The Price Is Wrong
When you travel, you spend money.
There’s no way around it. Hotels, transportation, meals … you’ve got to shell it out to make it happen.
So it’s no surprise that smart tourists look for bargains. You can save a few dollars, euros, or riyals by watching the currency markets and cost-of-living indices. Or you can just splurge—and the latest survey of the world’s most expensive cities from Mercer Consulting, as reported on CNNMoney.com, will help you do just that.
The highest-cost city is Moscow, which explains why many travelers aren’t rushin’ to go there.
The reigning four-year price champion, Tokyo—this year, at least, capital of the Land of the Rising Dollar—fell to number three, behind South Korea’s Seoul.
Places four through nine hold no huge surprises: Hong Kong, London, Osaka, Geneva, Copenhagen, Zurich. You’ll find each of these cities more costly than New York, which comes in tied with Oslo at number ten.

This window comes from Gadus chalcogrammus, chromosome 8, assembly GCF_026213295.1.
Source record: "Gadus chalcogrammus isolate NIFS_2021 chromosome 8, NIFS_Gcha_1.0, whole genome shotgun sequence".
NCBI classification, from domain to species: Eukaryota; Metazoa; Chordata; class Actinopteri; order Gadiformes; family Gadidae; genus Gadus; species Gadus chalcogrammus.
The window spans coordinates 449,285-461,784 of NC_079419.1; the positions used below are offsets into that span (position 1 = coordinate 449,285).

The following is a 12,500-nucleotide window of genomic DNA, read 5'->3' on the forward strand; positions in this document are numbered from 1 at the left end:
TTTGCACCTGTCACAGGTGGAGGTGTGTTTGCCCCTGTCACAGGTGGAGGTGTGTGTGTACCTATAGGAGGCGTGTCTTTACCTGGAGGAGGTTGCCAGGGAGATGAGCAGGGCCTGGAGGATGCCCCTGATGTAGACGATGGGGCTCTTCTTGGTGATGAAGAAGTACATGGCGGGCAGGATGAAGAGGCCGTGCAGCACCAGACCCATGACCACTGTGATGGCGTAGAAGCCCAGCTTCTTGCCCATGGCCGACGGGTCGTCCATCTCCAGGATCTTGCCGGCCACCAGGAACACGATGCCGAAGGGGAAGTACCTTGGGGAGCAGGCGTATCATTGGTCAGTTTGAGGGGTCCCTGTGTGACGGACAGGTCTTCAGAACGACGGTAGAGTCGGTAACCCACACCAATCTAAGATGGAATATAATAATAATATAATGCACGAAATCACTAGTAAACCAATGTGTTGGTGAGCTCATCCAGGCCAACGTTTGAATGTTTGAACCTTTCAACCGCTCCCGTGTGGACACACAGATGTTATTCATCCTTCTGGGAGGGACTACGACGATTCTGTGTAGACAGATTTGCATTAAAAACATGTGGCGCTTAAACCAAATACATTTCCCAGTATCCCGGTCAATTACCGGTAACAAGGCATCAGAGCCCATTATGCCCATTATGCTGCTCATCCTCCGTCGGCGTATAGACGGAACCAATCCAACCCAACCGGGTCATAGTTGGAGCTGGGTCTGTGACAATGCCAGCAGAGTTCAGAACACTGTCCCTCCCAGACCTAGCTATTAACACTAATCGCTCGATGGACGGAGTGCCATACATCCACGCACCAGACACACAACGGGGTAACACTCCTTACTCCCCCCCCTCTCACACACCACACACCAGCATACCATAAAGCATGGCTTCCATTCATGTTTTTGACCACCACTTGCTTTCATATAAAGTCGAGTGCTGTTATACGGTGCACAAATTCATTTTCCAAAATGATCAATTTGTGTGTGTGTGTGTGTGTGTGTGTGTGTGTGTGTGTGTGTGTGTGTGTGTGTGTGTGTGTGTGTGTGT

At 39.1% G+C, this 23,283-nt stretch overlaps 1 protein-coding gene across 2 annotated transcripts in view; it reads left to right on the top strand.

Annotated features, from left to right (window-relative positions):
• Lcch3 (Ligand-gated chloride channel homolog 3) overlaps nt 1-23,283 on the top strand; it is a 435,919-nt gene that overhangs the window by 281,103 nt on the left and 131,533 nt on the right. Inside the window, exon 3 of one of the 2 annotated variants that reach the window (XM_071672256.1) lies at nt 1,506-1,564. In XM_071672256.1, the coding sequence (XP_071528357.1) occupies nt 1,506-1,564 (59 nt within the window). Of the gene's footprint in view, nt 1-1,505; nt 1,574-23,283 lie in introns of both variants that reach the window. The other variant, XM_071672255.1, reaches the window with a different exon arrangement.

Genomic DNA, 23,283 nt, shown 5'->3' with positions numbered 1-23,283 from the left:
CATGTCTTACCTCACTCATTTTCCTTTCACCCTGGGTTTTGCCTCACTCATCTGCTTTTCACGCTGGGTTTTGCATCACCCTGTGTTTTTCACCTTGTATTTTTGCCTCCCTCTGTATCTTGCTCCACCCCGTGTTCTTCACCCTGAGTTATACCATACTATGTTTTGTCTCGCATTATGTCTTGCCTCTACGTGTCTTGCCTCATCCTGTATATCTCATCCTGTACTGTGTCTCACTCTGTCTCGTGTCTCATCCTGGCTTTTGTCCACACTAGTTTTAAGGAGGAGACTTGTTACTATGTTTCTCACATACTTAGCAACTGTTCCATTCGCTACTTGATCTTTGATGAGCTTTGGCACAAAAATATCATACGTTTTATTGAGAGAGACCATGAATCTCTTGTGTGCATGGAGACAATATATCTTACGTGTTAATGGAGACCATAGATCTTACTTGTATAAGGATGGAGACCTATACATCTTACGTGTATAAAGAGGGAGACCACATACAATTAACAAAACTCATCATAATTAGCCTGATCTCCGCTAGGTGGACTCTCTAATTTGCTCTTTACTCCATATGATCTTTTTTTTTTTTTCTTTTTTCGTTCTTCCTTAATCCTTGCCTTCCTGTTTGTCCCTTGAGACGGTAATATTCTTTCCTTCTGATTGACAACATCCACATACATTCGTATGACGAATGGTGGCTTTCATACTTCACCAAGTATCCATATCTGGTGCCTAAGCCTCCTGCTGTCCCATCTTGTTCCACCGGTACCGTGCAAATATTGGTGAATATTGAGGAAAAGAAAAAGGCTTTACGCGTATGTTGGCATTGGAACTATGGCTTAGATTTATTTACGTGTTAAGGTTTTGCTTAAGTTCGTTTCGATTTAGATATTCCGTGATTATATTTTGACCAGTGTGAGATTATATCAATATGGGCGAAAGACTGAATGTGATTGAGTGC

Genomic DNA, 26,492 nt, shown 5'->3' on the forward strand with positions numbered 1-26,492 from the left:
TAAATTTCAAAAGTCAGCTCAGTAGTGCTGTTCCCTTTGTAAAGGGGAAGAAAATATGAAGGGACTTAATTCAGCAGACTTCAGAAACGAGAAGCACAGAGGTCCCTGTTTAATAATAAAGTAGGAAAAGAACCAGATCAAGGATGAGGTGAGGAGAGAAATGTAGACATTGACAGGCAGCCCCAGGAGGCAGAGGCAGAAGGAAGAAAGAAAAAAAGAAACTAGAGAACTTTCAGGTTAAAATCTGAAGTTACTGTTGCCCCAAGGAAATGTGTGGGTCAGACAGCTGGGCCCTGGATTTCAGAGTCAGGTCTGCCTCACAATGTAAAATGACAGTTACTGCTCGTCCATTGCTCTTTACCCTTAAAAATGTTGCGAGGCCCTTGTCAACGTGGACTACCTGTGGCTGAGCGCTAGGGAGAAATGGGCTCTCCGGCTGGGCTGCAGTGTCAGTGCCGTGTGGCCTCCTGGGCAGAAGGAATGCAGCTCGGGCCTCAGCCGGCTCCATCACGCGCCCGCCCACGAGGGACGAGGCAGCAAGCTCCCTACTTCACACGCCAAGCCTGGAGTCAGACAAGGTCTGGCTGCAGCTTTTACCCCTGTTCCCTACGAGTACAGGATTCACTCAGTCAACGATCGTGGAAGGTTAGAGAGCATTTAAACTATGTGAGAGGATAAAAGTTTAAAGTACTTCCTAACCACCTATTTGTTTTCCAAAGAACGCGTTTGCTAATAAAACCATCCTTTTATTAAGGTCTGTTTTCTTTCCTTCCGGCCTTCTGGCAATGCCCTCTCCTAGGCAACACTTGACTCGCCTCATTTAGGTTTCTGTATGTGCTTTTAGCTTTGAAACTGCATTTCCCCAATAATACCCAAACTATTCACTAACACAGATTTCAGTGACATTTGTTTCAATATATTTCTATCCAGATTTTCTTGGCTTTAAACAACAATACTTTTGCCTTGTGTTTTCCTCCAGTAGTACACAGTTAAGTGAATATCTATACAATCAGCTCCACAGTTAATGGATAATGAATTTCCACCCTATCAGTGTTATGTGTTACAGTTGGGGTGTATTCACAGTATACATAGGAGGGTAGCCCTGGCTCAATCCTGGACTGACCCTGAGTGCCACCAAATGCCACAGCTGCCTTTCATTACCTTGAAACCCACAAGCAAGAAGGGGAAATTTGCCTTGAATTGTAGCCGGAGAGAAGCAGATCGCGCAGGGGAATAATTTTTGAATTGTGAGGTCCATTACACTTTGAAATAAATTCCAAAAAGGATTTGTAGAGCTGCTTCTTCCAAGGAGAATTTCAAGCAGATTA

Keep these tips in mind for your upcoming voyages:
— Spend more time in the southern hemisphere, where we find many of the least expensive cities but few of the most costly ones.
— Travelers to East Asia are better off overnighting in Chinese cities than in Japanese ones.
— When in Europe, stay longer in Leipzig and Prague than in Berlin and Kiev.
— Latin America offers some bargains, including the least expensive location in the 144-city survey: Paraguay’s Asuncion.
And when in the United States, beware the priciest cities: New York, Los Angeles, and San Francisco. And definitely avoid Toledo.
That has nothing to do with prices. I just don’t like Toledo.